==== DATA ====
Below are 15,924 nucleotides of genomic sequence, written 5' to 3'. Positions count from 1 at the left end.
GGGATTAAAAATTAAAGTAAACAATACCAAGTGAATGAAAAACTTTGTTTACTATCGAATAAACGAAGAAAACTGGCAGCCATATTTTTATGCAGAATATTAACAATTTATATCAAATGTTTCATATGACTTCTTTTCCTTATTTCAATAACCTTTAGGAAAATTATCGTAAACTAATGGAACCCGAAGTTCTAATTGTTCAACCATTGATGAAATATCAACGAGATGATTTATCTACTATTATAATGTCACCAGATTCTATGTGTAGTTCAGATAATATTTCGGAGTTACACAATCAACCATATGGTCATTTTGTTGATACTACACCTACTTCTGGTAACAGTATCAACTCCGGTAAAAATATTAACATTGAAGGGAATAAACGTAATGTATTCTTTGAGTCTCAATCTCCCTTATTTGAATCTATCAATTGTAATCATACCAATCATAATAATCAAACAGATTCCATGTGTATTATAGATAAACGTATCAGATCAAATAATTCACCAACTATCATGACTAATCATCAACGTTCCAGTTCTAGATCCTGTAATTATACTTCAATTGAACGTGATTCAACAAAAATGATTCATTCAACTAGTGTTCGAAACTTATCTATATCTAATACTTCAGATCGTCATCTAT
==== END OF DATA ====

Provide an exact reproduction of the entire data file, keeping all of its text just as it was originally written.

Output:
Below are 15,924 nucleotides of genomic sequence, written 5' to 3'. Positions count from 1 at the left end.
GGGATTAAAAATTAAAGTAAACAATACCAAGTGAATGAAAAACTTTGTTTACTATCGAATAAACGAAGAAAACTGGCAGCCATATTTTTATGCAGAATATTAACAATTTATATCAAATGTTTCATATGACTTCTTTTCCTTATTTCAATAACCTTTAGGAAAATTATCGTAAACTAATGGAACCCGAAGTTCTAATTGTTCAACCATTGATGAAATATCAACGAGATGATTTATCTACTATTATAATGTCACCAGATTCTATGTGTAGTTCAGATAATATTTCGGAGTTACACAATCAACCATATGGTCATTTTGTTGATACTACACCTACTTCTGGTAACAGTATCAACTCCGGTAAAAATATTAACATTGAAGGGAATAAACGTAATGTATTCTTTGAGTCTCAATCTCCCTTATTTGAATCTATCAATTGTAATCATACCAATCATAATAATCAAACAGATTCCATGTGTATTATAGATAAACGTATCAGATCAAATAATTCACCAACTATCATGACTAATCATCAACGTTCCAGTTCTAGATCCTGTAATTATACTTCAATTGAACGTGATTCAACAAAAATGATTCATTCAACTAGTGTTCGAAACTTATCTATATCTAATACTTCAGATCGTCATCTAT